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My husband’s girlfriend is one of my best friends.  This is how our family works.

 | Local News

My husband’s girlfriend is one of my best friends. This is how our family works.

| Local News | Google News

The chic word for Elizabeth is meta-love, but I prefer “sister wife” or “my husband’s girlfriend”. My husband started dating her about a year ago and she has been one of my best friends ever since. I’ve never been someone in monogamy, and most of my adult relationships have had some level of openness. When I met my spouse – a queer, non-binary person with a disability – eight years ago, he realized that I was not okay with long-term monogamy.

We got married about six months after we met, mostly for health insurance purposes. My husband was a single dad of three, and while I’m sure it sounded reckless, we got along well as a unit of five and knew we would be together for a long time.

Early in our marriage, as we reflected on our new status and suddenly got used to being a parent, we decided to focus on the family we were building. So we’ve agreed to be monogamous for now, but with the understanding that we’re building the foundation for a relationship with a certain level of openness.

Over time we loosened the parameters of our relationship and I dated people on vacation sometimes, but neither of us had the energy to do much more than that. For most of that time, we just agreed that we would see each other before dating someone, but that never happened. We just didn’t have the energy for it.

A few years into our marriage we had another child, which gave us even less energy to date, and I didn’t feel quite in my opinion the sexiest immediately after I was born. ‘a child anyway. So between four kids, my health issues and everything in between, our relationship was (in practice) mostly monogamous (or “monogamous” in Dan Savage’s parlance). Fortunately babies are growing and need a little less care, so over the past couple of years we have had a little more capacity by now.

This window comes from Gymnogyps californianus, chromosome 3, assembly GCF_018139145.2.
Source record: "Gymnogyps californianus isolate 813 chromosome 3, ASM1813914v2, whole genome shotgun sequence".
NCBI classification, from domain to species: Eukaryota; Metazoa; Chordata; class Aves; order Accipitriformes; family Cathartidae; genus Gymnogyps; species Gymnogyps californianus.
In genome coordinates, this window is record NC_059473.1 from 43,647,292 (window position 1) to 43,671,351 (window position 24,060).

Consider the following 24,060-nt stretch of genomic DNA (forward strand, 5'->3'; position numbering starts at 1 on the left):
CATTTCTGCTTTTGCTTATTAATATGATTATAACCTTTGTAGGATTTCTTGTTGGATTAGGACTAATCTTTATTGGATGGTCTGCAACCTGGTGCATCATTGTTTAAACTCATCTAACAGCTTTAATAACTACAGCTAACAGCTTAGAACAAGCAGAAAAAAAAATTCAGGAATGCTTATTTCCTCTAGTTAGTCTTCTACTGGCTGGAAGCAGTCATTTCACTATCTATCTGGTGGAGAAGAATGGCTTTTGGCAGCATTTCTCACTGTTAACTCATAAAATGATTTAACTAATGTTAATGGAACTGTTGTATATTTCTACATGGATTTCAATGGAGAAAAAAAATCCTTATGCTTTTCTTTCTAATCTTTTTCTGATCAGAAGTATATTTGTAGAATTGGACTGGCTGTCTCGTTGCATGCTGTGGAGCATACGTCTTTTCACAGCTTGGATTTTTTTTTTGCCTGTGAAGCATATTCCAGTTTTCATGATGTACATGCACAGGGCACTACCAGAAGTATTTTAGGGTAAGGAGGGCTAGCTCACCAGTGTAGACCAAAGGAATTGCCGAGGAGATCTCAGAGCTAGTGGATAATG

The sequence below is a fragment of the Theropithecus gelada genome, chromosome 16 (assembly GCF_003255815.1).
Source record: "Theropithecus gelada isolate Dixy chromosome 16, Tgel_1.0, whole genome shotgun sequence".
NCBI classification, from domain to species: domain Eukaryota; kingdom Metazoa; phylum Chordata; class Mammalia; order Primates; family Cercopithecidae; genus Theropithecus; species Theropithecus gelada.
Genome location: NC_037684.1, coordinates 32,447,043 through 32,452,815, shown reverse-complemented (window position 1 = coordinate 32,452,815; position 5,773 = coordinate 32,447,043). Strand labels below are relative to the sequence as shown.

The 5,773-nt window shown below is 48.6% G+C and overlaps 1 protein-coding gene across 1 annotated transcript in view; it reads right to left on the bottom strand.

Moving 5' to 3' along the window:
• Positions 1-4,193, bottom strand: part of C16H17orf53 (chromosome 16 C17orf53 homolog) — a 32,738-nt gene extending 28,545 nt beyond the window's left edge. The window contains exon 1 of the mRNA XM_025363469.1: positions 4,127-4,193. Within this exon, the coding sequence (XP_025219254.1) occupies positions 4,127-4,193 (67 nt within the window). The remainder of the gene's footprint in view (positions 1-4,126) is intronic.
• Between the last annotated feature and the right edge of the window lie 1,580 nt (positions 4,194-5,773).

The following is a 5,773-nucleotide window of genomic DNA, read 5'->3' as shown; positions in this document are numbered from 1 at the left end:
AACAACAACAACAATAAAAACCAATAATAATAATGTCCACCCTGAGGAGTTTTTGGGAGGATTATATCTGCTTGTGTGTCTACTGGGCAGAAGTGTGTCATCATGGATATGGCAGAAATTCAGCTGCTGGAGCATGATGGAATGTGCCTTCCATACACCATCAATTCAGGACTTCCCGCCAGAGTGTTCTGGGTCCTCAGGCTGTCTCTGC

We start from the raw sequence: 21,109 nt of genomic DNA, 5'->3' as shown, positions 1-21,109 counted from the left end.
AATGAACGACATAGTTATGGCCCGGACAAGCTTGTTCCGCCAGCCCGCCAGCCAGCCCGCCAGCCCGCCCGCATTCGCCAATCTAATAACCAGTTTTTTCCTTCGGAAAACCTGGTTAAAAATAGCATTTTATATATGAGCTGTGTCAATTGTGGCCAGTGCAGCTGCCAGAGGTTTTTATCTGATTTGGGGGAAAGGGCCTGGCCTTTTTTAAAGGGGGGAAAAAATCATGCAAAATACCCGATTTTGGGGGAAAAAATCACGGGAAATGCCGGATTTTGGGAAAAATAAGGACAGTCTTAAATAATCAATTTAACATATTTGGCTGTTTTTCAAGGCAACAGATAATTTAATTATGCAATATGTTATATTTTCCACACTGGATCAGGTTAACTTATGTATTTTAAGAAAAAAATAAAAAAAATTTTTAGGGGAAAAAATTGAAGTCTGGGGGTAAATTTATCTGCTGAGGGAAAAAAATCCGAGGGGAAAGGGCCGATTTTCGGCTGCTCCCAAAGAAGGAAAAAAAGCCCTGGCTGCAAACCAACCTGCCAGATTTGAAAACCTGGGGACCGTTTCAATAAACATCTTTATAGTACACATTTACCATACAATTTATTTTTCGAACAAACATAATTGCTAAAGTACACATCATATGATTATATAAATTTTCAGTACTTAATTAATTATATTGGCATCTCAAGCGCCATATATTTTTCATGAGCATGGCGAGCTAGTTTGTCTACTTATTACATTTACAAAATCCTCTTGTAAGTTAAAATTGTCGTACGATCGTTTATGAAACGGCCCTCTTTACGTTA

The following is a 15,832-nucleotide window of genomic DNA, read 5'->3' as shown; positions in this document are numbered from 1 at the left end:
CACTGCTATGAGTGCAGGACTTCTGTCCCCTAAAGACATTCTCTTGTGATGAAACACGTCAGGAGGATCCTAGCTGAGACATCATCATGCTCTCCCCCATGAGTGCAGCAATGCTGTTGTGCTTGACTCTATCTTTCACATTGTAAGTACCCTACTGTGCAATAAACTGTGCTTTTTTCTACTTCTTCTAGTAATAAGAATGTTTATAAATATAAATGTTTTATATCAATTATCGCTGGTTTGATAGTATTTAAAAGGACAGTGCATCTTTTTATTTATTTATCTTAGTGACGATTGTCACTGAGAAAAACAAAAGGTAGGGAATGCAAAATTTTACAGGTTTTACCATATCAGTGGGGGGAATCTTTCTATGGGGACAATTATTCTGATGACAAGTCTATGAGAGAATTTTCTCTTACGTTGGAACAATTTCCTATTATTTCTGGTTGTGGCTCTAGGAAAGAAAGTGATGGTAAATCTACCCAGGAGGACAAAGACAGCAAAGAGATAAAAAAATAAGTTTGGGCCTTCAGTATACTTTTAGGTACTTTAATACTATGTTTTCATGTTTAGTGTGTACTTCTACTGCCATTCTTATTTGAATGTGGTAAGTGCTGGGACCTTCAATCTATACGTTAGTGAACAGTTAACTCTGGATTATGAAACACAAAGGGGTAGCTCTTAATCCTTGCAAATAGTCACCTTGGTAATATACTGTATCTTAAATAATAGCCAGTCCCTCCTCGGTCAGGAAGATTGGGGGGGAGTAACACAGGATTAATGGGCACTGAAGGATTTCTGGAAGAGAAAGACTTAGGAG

“A year ago my husband met Elizabeth on Tinder, and I was really happy he was dating and meeting someone he could connect with.”

It’s hard to understand our dynamics without understanding each other, but my partner and I are extremely different people. He’s a lover who always wants to show me love. To be frank, I’m a slut who needs a ton of time alone. We work, and we work well.

Then, a year ago, my husband met Elizabeth on Tinder and I was really excited about their first date. It’s hard for some people to understand, but I was legitimately happy that he went out and met someone he could connect with. He was much newer in polyamory and although he was on board he had just dipped his toe into the dating pool at this point. We love each other so much and have a lot in common, but as two people we cannot meet all of each other’s needs. I really encouraged her to get in touch with someone with similar interests that I didn’t share. The fact that they also have sex sometimes doesn’t seem really relevant to me because it doesn’t change my relationship with him or how we feel about each other. Some people won’t understand this, but we’re both happy with our setup.